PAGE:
The request made by the United States of America to the Indian Government

The request made by the United States of America to the Indian government for the participation of Indian military personnel.

The request made by the United States of America to the Indian government for the participation of Indian military personnel, particularly ground troops, in the post-war peace maintenance operations in Iraq has led to considerable debate in our country. Whilst the government is yet to give a firm commitment, and has indicated that the prime minister will meet the leader of opposition, Smt Sonia Gandhi, to arrive at a consensual Indian position, there are obvious indications of a tilt towards accepting the US request. The congress party has already indicated its prima-facie position that there can be no question of Indian troops serving under US command.

Besides the established position that Indian troops traditionally go beyond our shares under the UN flag, it is also now important to understand why the United States Army wants some one else to take the possibly thankless responsibility of maintaining peace in Iraq devoid of a government and subject to very little governance. Although the first Gulf War, the operations in Afghanistan, and now the rout of Sadam Hussain, are all conspicuous military successes of United States that have begun to wipe off the unpleasant memories of defeat in Vietnam, the fact remains that both in Afghanistan and Iraq the hold of victorious US forces is precarious and clearly limited to certain core areas only. It is more than apparent that the weapons of mass destruction, in whose name the war was declared on Iraq, do not exist. It is also quite apparent that from the US point of view the war was unavoidable except in the case of a complete involuntary surrender by Saddan Hussain. President George Bush had an agenda to fulfill, based on unilateral global domination and securing oil supplies from Iraq for a stressed US economy.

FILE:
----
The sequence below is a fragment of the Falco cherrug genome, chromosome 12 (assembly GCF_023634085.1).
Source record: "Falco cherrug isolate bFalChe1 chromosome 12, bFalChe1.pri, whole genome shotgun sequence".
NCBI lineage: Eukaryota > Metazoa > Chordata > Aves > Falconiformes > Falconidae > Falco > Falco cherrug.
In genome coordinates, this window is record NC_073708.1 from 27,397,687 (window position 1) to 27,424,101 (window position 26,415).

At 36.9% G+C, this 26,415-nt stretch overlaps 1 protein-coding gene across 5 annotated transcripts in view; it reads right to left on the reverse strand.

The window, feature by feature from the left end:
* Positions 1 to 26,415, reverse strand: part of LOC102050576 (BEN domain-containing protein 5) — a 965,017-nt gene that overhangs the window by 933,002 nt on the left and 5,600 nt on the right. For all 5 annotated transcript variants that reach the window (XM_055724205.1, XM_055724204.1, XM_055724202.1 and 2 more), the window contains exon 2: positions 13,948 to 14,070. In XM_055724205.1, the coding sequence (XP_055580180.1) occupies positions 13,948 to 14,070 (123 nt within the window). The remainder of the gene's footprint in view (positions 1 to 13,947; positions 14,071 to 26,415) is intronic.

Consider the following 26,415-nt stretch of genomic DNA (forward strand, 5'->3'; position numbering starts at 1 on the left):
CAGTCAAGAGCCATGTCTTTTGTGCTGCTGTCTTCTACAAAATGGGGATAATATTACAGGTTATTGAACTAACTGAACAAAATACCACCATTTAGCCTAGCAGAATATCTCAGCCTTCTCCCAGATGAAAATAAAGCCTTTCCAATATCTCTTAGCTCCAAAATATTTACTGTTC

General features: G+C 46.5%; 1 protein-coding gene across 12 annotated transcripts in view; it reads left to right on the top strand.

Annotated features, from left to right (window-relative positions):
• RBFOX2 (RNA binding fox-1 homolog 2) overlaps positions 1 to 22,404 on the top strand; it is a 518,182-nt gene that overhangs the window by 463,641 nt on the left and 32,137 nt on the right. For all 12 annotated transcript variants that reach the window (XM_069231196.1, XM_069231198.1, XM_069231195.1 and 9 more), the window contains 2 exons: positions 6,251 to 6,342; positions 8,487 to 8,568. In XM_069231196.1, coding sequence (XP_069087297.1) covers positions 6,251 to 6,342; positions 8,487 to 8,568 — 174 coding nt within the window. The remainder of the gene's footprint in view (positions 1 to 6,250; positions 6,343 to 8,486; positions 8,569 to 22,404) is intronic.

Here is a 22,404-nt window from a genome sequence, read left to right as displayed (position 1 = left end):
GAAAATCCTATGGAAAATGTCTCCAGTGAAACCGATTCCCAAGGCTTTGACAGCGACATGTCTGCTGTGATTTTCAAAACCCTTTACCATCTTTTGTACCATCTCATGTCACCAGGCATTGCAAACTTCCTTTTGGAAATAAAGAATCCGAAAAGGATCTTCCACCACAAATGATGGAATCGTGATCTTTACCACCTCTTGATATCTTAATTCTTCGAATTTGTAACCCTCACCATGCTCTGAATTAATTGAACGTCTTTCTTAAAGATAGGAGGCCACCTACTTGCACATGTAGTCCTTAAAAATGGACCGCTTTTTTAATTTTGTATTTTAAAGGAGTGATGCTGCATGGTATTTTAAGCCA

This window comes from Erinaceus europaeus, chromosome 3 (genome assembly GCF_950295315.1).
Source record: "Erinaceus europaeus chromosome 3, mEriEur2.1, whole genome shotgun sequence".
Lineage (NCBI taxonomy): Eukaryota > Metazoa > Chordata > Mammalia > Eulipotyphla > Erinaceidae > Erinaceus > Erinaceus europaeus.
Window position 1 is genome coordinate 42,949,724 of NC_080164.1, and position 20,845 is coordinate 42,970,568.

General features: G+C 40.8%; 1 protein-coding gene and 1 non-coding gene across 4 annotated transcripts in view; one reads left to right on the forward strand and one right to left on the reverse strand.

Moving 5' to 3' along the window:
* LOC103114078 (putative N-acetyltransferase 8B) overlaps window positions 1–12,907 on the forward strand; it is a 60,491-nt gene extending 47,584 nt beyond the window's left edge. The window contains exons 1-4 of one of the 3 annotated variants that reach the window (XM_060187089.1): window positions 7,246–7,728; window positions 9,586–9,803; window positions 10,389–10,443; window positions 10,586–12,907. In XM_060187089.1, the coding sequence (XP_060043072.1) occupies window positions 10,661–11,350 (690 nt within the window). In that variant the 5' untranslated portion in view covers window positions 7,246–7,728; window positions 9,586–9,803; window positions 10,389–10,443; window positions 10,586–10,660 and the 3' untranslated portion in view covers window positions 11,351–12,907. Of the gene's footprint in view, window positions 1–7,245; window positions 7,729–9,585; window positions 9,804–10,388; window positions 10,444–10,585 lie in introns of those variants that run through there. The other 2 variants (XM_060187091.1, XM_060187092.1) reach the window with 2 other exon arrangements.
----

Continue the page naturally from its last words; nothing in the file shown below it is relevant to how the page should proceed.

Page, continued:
Just as the reasons for the inevitability of war are not far seek, it is also that despite weeks and months of preparation, the United States their precious little to prepare contingency plans for a post Saddan Iraq. The situation is messy to say the least. No amount of public relations exercises and carefully projected media stories will not convince the discerning people of the world that the sense of emancipation from the dictatorial regime of Saddam Hussain is accompanied by a widespread sense of public gratitude and appreciation towards the United States of America. Contrast this with the overwhelming welcome given to Indian troops who marched into Dhaka along with the Mukti Bahini volunteers to accept the surrender of Pakistani forces. That there was a popular government in exile and a charismatic personality like Sheikh Mujeeb leading the independence movement obviously made it possible for a Bangla Deshi government to be installed and for Indian troops to withdrew immediately. Despite the overwhelming convergence of motives and objectives between Bangla Desh and India, we have seen in subsequent years events both disappointing and distressing.

In Afghanistan the appeared some semblance of an alternative Afgan government based largely on traditional structures. But we all know that President Karzai's writ is shaky and uncertain. Post Saddam, Iraq is ironically faced with the disadvantage of being a modern secular society that has long left traditional structures behind. No automatic alternative government seems possible and attempts to bring back leadership from years of exile do not seem to be working either. On the other hand even western channels are being forced to show Iraqi citizens demanding an Iraqi government, expressing explicit opinion about American presence being unwanted, and scenes of disorder threatening to deteriorate into civil war.